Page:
Council member likens OKC Cabela's deal to extortion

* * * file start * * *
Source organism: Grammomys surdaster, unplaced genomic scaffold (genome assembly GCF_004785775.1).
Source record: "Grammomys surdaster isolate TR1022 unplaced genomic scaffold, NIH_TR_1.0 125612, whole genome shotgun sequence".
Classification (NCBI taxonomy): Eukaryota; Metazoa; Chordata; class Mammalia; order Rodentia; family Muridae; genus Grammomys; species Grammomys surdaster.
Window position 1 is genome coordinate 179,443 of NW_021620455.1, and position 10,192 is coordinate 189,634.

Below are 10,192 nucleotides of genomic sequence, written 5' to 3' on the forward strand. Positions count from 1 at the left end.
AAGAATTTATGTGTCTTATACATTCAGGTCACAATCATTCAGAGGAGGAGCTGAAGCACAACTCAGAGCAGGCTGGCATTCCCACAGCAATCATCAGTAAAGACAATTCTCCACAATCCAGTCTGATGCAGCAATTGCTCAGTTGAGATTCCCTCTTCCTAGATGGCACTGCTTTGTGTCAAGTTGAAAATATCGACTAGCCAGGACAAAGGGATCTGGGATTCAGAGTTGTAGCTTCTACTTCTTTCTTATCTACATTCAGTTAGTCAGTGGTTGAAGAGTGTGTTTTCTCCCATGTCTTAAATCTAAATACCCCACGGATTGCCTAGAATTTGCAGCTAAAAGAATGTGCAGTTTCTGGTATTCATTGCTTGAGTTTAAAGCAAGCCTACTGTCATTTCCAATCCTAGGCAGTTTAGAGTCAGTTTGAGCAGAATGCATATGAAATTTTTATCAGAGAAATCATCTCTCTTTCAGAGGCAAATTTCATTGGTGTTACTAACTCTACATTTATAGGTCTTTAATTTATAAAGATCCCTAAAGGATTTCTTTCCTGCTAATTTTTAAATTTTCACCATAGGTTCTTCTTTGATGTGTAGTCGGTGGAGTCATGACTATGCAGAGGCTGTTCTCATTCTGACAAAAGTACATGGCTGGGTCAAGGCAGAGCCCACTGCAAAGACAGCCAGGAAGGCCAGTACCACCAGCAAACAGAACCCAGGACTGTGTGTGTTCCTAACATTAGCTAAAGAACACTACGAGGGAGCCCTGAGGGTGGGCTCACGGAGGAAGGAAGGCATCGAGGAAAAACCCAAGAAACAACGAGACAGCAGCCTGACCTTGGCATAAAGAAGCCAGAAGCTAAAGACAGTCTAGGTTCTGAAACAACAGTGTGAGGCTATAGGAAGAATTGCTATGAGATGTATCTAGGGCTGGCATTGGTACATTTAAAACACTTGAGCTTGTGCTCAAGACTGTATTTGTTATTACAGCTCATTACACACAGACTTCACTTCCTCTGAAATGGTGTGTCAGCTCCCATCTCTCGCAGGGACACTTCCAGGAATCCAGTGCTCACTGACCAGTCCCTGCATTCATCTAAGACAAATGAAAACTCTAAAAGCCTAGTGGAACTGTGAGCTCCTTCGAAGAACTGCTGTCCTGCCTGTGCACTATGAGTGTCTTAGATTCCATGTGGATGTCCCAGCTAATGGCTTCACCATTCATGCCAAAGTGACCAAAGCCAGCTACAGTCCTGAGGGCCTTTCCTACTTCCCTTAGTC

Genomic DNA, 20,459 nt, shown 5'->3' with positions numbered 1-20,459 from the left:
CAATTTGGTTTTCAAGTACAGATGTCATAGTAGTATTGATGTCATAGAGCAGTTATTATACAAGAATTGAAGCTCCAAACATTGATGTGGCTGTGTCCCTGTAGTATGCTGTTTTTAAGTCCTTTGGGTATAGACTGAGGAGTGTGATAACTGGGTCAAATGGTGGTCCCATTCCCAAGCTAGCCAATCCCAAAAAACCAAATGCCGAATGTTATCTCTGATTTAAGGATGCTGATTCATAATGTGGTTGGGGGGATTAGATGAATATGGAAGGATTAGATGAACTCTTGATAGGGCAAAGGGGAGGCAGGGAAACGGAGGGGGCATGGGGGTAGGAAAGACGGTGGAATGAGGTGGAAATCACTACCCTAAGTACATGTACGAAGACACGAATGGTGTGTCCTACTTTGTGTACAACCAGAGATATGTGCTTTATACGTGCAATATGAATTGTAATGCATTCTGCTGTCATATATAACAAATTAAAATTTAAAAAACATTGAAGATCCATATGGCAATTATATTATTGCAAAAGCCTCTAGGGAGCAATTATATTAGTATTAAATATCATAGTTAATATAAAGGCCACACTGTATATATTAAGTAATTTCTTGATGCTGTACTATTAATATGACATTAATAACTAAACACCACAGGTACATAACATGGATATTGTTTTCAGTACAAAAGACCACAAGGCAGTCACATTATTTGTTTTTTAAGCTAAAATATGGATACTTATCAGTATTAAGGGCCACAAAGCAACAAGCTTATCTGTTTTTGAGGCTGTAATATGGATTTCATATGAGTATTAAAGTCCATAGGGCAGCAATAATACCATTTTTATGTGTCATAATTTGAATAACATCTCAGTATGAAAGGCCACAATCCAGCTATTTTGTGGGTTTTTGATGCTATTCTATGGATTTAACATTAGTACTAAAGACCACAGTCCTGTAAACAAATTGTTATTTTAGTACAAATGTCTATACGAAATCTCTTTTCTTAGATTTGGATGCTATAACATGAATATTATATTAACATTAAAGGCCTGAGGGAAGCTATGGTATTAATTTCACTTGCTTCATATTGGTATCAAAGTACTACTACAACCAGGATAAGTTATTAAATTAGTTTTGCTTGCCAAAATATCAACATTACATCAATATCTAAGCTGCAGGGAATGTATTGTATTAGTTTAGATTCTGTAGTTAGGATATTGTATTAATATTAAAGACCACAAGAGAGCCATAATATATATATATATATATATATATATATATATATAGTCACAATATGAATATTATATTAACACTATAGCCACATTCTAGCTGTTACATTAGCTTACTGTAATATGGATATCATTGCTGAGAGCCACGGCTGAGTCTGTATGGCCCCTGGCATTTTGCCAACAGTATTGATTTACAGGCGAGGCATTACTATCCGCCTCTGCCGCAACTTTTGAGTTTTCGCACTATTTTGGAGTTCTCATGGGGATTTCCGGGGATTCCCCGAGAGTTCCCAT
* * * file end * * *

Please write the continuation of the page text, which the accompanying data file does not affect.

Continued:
Should Oklahoma City spend your tax dollars to bring in big business?It's the question at the center of the argument over a new 80,000 sq ft Cabela's store announced last week for Western and the Turnpike.One city council member is even calling the plan extortion."The idea that someone is exacting or getting money from an institution from coercion or threats, it has the spirit of extortion," said Ward 2 Council member Ed Shadid.Oklahoma City plans to offer Cabela's $3.5 million to ensure the outdoor outfitter sets up shop within city limits."Our policy is fear-based," Shadid said in a Skype call from Lawton, "we're incentivizing things that are likely to be happening anyway."FOX 25's Rebecca Schleicher asked city Economic Development Manger Brent Bryant to explain to taxpayers why he thinks the incentive is a good move for the city. "Oklahoma City lives and dies by sales tax," he said.Sales tax accounts for a quarter of the city's general fund. And Cabela's expects to rake in more than $40 million a year, which is why the city wants it here."Which helps us pay for essential city services like police and fire and parks and streets," Bryant said.Cabela's will be the fourth store to ever get the city sales tax incentives. According to Bryant, Bass Pro Shops in Bricktown received $17 million, including its downtown facility, the Outlet Shoppes at Oklahoma City received $5.5 million plus an additional $4 million in infrastructure and Van Maur received $2 million.Bryant says he expects Cabela's to make the city $800,000 a year in taxes.When the store announced it's plan, a spokesperson from Cabela's would not discuss anything about the incentives. "For competitive reasons I can't really speak to details about any contractual agreements," said Nathan Borowski with the Cabela's corporate office.And the question remains: does the city need to spend tax dollars in order to make tax dollars?"At the end of the day this just looks like a game of chicken," Schleicher said to Bryant, "would they come here without the incentive?""I believe that they would not come here," Bryant responded, "I believe that they would come to an outlying suburban area."Shadid was the only council member to vote against moving forward with negotiations regarding the plan this week.The city council will vote on the final agreement July 1.